By Amanda Wang ,AFP
SHANGHAI — A cash shortage among banks made the Chinese stock market one of the world’s worst performing this year, showing how tens of millions of small investors remain at the mercy of government policy. In June and again in December, a liquidity squeeze sparked worries over China’s broader economy and hit the stock market — but the funding crunches were widely viewed as engineered by authorities keen to impose tighter financial discipline over banks. Combined with a tepid rebound in the economy — the world’s second largest — and persistent uncertainty over a resumption of new share offers flooding the market, Shanghai’s benchmark stock index dropped 7.56 percent in 2013 by the close Monday, the year’s penultimate trading day.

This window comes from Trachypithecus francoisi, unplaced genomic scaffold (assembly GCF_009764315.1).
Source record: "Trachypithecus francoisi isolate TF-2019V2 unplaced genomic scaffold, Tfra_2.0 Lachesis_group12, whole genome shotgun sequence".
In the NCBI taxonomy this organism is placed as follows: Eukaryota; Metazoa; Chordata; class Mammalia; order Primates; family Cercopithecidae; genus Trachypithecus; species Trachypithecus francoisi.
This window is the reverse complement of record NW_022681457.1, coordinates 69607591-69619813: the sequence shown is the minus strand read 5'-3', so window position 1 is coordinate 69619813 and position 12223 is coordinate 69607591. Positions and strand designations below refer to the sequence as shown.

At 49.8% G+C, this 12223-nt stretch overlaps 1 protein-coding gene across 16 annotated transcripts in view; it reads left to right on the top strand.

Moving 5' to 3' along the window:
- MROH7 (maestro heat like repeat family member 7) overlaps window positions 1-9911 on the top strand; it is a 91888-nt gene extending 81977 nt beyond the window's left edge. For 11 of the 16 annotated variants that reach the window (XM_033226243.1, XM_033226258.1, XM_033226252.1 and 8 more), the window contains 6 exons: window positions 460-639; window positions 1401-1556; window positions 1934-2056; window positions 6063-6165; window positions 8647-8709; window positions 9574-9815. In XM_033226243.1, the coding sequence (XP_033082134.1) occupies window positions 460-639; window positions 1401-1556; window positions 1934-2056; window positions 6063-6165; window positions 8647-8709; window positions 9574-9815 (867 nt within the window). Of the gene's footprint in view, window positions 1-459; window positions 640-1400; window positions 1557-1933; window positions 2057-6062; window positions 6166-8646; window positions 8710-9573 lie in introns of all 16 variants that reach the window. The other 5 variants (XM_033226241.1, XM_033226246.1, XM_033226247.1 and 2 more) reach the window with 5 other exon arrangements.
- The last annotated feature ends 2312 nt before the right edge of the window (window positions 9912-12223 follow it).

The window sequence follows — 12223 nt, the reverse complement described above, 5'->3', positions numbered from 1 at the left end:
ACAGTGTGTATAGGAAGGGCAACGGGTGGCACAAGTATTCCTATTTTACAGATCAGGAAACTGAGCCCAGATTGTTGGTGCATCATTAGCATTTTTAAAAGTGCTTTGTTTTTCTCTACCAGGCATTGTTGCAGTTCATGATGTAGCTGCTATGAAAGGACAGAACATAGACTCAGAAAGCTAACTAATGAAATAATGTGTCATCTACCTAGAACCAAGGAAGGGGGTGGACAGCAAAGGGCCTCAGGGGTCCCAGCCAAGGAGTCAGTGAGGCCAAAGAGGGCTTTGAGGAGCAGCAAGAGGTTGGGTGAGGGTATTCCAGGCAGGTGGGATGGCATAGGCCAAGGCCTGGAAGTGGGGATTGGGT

“Instability in the financial system and expectations that authorities would maintain a tight balance in its monetary policy led to some volatility in the market,” BOC International analyst Shen Jun said. In comparison, Tokyo’s Nikkei 225 index soared 56.7 percent over the year, the broad-based S&P 500 surged 29.1 percent by Monday — having tapped several record highs — while the CAC 40 in Paris gained 17.4 percent despite the French economy’s woes. Even the Hang Seng Index in Hong Kong, which is strongly exposed to the Chinese economy, is up 2.6 percent. China’s central bank has shown reluctance to inject extra liquidity into the interbank market as it fends off potential risks to the financial system and clamps down on shadow banking that resulted in excessive credit, analysts said. The moves have caused spikes in the rates at which banks borrow from each other, with the effects spilling over to the stock market. On June 24, the Shanghai Composite Index tumbled 5.3 percent, the biggest single-day decline since August 2009, after the central People’s Bank of China (PBOC) initially shunned injecting liquidity, before eventually relenting. Similar worries also plagued the market in December, sending the Shanghai index down 6.9 percent over a nine-day losing streak, until the PBOC intervened to add funds. “The stock market has always been sensitive to each and every move of policymakers,” said Central China Securities analyst Zhang Gang. Similarly, China’s authorities hold the power to decide which firms can launch initial public offerings (IPOs) and when they go to market, an example of the control the state retains over many parts of the economy.